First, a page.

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Mike wasn’t much spooked by Don’t Be Afraid Of The Dark

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Filmmaker Guillermo del Toro describes the 1973 “made for television” film “Don’t Be Afraid of the Dark” as the scariest movie ever made for that medium. While my first choice would actually be “Trilogy of Terror,” it was pretty scary to my 13-year old mind. del Toro is the producer behind the new version of the Kim Darby/Jim Hutton (Tim’s dad) scare-fest and, while it has a few good moments, it’s another unnecessary new film based on an old film.

In a quiet part of Rhode Island, little Sally (Madison) has been sent by her mother to live with her dad, Alex (Pearce) and his girlfriend Kim (Holmes). Unhappy with the move, Sally is a brooding child. When she spies a broach that Kim is wearing Kim tells her, “my mother gave it to me.” “My mom gave ME to my dad,” Sally replies. She is also unhappy about the house, an old mansion that we’re introduced to in a prologue that makes the “is it safe?” scene in “Marathon Man” look like fun. While exploring the grounds Sally discovers a hidden basement. What she finds inside will make you think twice before you look for a quarter under your pillow.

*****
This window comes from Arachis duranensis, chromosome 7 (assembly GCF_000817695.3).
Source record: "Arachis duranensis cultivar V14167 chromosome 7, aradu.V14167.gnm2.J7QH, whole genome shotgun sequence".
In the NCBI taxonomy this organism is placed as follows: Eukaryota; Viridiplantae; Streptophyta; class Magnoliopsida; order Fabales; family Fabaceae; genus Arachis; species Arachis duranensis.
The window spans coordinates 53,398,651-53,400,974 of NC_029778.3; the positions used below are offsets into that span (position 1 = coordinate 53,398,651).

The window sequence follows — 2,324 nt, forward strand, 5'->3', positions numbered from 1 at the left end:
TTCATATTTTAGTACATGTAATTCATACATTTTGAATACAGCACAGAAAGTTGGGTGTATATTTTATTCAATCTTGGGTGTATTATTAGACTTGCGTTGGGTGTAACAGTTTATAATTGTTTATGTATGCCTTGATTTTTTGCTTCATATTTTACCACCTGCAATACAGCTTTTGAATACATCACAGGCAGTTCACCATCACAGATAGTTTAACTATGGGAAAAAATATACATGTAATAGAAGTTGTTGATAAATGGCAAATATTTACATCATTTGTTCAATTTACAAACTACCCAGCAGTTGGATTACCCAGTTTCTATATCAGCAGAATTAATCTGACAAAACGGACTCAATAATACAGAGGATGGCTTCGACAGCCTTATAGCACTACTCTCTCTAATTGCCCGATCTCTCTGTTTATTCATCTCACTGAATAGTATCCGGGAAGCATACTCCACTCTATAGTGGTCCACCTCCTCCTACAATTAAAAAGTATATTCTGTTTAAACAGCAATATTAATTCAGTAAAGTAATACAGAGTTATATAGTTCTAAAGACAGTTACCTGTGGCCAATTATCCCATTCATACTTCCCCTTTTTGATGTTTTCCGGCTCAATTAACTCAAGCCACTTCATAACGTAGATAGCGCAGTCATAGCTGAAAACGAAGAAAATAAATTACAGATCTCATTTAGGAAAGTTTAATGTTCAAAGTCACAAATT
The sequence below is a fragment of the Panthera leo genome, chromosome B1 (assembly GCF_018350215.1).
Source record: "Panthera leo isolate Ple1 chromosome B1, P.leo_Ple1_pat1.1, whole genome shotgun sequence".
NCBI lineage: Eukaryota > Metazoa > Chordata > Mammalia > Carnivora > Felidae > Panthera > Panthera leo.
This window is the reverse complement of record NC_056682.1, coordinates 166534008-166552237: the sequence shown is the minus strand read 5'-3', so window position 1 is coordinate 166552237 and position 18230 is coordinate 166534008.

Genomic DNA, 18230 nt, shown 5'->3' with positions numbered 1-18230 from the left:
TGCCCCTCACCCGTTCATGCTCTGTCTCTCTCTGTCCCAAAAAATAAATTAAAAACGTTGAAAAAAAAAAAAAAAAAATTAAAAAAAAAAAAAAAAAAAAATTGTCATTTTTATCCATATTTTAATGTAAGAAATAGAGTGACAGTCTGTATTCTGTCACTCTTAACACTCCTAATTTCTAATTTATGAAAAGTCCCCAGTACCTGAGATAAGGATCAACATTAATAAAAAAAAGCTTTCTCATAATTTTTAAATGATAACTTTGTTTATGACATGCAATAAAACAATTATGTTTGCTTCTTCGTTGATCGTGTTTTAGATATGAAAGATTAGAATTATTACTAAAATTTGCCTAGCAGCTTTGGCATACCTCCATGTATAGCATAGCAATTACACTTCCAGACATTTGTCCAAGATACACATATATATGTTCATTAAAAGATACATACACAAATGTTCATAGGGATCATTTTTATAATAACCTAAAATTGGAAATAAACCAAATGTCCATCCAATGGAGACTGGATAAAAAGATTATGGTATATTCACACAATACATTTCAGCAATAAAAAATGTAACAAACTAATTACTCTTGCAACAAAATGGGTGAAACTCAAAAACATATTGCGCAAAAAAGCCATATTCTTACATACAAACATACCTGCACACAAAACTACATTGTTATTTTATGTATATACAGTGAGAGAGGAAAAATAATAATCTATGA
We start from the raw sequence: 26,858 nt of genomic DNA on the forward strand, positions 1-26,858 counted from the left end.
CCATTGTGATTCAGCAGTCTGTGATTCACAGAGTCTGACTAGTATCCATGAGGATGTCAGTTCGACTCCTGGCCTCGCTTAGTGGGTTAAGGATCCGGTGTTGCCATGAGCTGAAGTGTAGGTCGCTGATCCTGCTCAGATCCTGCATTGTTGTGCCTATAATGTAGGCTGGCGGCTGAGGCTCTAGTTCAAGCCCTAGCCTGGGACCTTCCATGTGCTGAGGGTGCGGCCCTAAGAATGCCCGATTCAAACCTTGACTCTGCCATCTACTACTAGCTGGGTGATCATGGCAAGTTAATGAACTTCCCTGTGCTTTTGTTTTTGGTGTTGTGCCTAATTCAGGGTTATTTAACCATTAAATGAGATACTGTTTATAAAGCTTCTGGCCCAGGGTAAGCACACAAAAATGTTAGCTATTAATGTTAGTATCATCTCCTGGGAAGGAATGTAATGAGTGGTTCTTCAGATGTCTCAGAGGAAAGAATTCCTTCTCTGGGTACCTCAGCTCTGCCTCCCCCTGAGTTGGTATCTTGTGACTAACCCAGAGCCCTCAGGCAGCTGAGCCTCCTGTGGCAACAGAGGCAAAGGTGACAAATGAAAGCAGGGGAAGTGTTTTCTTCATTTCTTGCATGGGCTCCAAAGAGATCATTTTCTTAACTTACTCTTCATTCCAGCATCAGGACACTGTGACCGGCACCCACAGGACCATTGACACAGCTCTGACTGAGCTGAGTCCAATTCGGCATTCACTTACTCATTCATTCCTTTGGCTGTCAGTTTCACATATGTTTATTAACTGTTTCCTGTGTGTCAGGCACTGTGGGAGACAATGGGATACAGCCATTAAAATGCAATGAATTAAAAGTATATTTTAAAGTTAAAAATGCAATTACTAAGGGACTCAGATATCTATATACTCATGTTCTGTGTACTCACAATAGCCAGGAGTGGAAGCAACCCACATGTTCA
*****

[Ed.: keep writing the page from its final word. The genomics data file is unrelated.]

With one seventeen-minute short film on his resume’, Troy Nixey certainly seems like an odd choice to direct a feature horror film. The film moves well but it’s obvious that Nixey (as well as screenwriters del Toro and Matthew Robbins) have been influenced by what they’ve seen before, including “Poltergeist,” “Gremlins,” “The Amityville Horror” and del Toro’s own “Pan’s Labyrinth.” Though there is some blood and violence, the majority of the scares depend on how they are set up. I can put a camera over someone’s shoulder, play the music loud and, when I feel like it, throw a cat up on screen to make everybody jump. There are no flying cats, thank goodness, but a lot of the scares are basically Horror Movie 101. I would LOVE to have seen what del Toro would do with it.

The cast tries it’s best to convey the terror. As little Sally, Madison appears to be in full “Damien” mode at first. Quiet and brooding, she begins to try to make friends with the creatures that live in the basement and want her to be their friend. Holmes is strong as the young woman not prepared to be a mother, even in a temporary roll. Pearce, looking creepily like a young Mark Wahlberg or Scott Glenn, circa “Urban Cowboy,” is also strong as his Alex must first battle with Sally’s mood then the eventual creatures that she encourages with her action. The visual effects, by effects maestros Greg Nicotero and Howard Berger, are a little jumpy, with the creatures resembling Salacious Crumb, the little guy that sat on Jabba the Hutts’ lap in “Return of the Jedi.”

“That place is unsafe for children,” a local handyman repeatedly tells Alex and Kim about the basement. Unsafe? I guess so. But, with the exception of a few scares, there’s really no reason to be afraid of the dark. I wasn’t.

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